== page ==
Remembering back to the pilot, were you nervous about a teenage musical TV show taking off?
None of us expected it. It was really great that they put us after American Idol. When it started, it had a great fan base, but the numbers weren't astronomical. Gradually it's become a real global phenomenon and none of us could have seen that coming. Doing the pilot, we all felt that we were a part of something special, but for more of a niche audience.
You've achieved Broadway stardom, and then TV stardom, and now you're launching a music career. What's next on the to-do list?
Um, sleep? [Laughs] I have a date with my bed one of these days. I think film. I would love to be the next Gene Kelly. I love those old school musicals, so I want to be a great song-and-dance man. I'm getting toward the end of my dance days, so I want to get in as much dance as I can.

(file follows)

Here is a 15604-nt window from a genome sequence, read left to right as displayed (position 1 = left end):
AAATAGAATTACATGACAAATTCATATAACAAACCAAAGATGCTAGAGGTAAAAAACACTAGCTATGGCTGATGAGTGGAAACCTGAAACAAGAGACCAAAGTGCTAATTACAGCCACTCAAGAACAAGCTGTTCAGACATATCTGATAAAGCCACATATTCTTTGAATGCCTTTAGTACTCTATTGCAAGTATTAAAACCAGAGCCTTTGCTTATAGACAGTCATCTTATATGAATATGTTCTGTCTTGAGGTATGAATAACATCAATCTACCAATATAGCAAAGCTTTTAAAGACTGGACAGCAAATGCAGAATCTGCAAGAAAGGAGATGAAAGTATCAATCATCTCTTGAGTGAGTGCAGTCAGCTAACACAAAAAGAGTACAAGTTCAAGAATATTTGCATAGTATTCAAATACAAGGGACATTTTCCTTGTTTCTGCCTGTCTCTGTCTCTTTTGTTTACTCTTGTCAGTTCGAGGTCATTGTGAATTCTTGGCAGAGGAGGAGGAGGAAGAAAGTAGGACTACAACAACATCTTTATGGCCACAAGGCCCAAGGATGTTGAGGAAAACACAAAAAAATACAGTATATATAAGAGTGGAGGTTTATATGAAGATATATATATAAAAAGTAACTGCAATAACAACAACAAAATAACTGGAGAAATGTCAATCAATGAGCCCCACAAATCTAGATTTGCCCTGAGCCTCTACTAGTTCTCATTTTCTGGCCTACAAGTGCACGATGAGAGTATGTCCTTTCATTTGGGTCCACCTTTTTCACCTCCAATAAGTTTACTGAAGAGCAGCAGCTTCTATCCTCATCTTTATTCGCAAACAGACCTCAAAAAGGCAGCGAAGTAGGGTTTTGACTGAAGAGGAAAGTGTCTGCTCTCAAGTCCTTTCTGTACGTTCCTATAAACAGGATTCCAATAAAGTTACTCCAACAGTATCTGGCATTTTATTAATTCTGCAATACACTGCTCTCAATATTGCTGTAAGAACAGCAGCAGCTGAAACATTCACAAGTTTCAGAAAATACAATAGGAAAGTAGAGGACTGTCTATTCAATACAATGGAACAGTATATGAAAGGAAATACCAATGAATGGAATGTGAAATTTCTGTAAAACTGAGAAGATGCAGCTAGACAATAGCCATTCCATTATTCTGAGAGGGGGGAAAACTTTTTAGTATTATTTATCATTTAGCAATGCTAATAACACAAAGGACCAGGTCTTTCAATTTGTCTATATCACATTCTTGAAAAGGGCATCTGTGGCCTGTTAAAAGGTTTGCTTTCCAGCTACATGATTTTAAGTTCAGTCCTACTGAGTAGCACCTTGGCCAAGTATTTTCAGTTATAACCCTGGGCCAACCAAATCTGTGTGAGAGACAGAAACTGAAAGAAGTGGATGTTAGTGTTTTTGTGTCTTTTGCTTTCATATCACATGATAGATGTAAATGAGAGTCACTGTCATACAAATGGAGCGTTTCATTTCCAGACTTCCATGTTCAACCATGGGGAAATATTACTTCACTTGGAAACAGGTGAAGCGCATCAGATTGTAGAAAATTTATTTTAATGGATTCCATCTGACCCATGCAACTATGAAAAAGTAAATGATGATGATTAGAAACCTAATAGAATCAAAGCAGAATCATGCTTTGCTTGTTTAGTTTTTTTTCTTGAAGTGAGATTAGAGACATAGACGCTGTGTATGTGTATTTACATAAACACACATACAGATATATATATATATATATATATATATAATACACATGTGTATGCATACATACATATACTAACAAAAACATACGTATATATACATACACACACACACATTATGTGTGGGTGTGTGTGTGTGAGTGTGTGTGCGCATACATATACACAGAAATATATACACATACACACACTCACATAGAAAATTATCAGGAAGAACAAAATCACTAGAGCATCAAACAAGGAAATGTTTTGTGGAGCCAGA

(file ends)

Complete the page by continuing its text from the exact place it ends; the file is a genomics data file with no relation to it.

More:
Finally, you're from Orange County, so do you watch the Real Housewives of your homeland?
No, I don't. I actually don't watch much TV at all anymore.
Oh come on, everyone has a DVR.
Honestly, I come home and watch ESPN. I'm a big Mets fan, I love the Steelers -- but I grew up playing soccer, so I love watching soccer matches.
Well that's sort of the dance of sports.
I totally agree! I think the reason I picked up dancing so easily was because I played soccer for so long. You get that coordination in your body.
So maybe we'll see Mr. Schuester the soccer coach?
I'm gonna try to get away from teaching [laughs].